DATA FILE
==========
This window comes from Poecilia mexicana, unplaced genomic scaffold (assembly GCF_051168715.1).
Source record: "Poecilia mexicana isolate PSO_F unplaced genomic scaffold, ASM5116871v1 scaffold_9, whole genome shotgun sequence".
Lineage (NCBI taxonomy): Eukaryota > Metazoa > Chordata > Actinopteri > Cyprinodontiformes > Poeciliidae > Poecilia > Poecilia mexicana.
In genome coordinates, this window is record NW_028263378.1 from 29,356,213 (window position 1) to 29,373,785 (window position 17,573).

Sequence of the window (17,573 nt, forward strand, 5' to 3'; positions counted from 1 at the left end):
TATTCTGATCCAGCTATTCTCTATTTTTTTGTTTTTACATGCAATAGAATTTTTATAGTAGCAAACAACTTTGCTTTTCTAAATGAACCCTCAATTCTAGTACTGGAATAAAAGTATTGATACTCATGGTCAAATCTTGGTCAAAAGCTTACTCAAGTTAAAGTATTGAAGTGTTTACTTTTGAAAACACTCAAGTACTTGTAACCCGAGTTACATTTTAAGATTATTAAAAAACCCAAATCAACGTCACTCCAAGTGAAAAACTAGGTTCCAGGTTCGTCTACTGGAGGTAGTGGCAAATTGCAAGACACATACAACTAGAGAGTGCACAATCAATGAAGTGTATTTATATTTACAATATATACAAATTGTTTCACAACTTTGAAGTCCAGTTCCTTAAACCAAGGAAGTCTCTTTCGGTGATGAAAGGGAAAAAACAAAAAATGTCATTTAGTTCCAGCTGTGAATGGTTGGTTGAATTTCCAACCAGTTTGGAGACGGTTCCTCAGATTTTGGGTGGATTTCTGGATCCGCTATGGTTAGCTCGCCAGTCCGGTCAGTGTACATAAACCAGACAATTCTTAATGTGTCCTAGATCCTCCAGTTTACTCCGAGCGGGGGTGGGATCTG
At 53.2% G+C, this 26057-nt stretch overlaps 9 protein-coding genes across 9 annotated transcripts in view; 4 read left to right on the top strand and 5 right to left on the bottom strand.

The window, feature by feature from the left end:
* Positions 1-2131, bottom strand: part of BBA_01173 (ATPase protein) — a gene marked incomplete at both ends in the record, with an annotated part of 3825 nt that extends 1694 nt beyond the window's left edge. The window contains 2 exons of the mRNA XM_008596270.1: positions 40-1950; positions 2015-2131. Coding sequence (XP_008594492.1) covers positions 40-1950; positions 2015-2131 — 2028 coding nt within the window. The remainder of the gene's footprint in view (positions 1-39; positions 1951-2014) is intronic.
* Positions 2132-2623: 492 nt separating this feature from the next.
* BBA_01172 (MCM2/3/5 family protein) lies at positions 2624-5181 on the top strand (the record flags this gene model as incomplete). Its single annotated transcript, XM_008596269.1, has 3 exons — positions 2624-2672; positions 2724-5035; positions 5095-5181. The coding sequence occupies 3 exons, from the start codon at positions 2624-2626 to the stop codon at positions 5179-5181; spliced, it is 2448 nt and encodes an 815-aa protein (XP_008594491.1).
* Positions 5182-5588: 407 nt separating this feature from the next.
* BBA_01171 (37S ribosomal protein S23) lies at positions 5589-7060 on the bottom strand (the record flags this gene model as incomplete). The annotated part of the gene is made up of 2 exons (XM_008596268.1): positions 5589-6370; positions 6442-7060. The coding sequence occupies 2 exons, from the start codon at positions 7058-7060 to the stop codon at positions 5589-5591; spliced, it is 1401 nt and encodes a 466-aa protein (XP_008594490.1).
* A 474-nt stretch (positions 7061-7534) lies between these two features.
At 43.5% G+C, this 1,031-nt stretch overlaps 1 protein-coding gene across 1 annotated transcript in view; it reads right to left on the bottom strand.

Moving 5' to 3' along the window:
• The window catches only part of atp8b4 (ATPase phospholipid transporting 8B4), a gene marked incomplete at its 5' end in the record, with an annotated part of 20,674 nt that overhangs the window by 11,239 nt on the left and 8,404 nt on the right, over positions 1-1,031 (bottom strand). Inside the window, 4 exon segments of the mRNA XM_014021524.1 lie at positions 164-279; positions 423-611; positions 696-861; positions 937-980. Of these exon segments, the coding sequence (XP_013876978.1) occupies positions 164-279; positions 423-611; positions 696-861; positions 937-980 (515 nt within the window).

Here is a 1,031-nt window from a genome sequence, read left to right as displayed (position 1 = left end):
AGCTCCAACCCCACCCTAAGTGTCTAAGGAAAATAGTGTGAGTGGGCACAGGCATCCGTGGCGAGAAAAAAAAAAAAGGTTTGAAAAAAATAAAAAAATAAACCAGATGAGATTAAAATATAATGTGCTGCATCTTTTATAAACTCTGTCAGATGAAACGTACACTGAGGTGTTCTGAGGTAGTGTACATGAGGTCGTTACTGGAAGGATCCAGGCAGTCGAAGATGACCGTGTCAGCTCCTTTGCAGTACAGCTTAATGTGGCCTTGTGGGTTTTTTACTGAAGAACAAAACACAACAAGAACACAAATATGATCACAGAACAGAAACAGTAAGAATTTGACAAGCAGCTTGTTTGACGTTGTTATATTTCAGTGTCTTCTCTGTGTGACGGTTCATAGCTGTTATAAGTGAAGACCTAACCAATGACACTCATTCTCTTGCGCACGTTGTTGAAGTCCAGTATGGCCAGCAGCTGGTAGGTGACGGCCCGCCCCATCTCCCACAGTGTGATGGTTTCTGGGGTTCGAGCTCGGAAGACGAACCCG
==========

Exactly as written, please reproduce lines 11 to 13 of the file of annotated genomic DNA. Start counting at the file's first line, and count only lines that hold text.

* BBA_01172 (MCM2/3/5 family protein) lies at positions 2624-5181 on the top strand (the record flags this gene model as incomplete). Its single annotated transcript, XM_008596269.1, has 3 exons — positions 2624-2672; positions 2724-5035; positions 5095-5181. The coding sequence occupies 3 exons, from the start codon at positions 2624-2626 to the stop codon at positions 5179-5181; spliced, it is 2448 nt and encodes an 815-aa protein (XP_008594491.1).
* Positions 5182-5588: 407 nt separating this feature from the next.
* BBA_01171 (37S ribosomal protein S23) lies at positions 5589-7060 on the bottom strand (the record flags this gene model as incomplete). The annotated part of the gene is made up of 2 exons (XM_008596268.1): positions 5589-6370; positions 6442-7060. The coding sequence occupies 2 exons, from the start codon at positions 7058-7060 to the stop codon at positions 5589-5591; spliced, it is 1401 nt and encodes a 466-aa protein (XP_008594490.1).